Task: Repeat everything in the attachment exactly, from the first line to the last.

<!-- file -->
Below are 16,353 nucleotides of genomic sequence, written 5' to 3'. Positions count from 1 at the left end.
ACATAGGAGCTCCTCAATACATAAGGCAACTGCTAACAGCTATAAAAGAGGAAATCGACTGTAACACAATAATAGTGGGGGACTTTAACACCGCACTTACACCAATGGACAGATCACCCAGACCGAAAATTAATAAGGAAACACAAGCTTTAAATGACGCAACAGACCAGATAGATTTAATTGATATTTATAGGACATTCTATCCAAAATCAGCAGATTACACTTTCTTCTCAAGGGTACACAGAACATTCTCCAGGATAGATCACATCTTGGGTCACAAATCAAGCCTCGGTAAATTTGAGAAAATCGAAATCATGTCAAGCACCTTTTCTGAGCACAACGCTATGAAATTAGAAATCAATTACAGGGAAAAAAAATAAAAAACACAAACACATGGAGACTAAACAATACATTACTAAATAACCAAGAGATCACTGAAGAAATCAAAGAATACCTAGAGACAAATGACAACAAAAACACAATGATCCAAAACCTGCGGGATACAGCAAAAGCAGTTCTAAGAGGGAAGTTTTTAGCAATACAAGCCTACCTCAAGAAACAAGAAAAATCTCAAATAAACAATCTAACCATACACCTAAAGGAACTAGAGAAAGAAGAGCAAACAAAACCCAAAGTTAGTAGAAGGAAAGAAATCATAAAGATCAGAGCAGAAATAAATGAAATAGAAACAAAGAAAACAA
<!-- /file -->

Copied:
Below are 16,353 nucleotides of genomic sequence, written 5' to 3'. Positions count from 1 at the left end.
ACATAGGAGCTCCTCAATACATAAGGCAACTGCTAACAGCTATAAAAGAGGAAATCGACTGTAACACAATAATAGTGGGGGACTTTAACACCGCACTTACACCAATGGACAGATCACCCAGACCGAAAATTAATAAGGAAACACAAGCTTTAAATGACGCAACAGACCAGATAGATTTAATTGATATTTATAGGACATTCTATCCAAAATCAGCAGATTACACTTTCTTCTCAAGGGTACACAGAACATTCTCCAGGATAGATCACATCTTGGGTCACAAATCAAGCCTCGGTAAATTTGAGAAAATCGAAATCATGTCAAGCACCTTTTCTGAGCACAACGCTATGAAATTAGAAATCAATTACAGGGAAAAAAAATAAAAAACACAAACACATGGAGACTAAACAATACATTACTAAATAACCAAGAGATCACTGAAGAAATCAAAGAATACCTAGAGACAAATGACAACAAAAACACAATGATCCAAAACCTGCGGGATACAGCAAAAGCAGTTCTAAGAGGGAAGTTTTTAGCAATACAAGCCTACCTCAAGAAACAAGAAAAATCTCAAATAAACAATCTAACCATACACCTAAAGGAACTAGAGAAAGAAGAGCAAACAAAACCCAAAGTTAGTAGAAGGAAAGAAATCATAAAGATCAGAGCAGAAATAAATGAAATAGAAACAAAGAAAACAA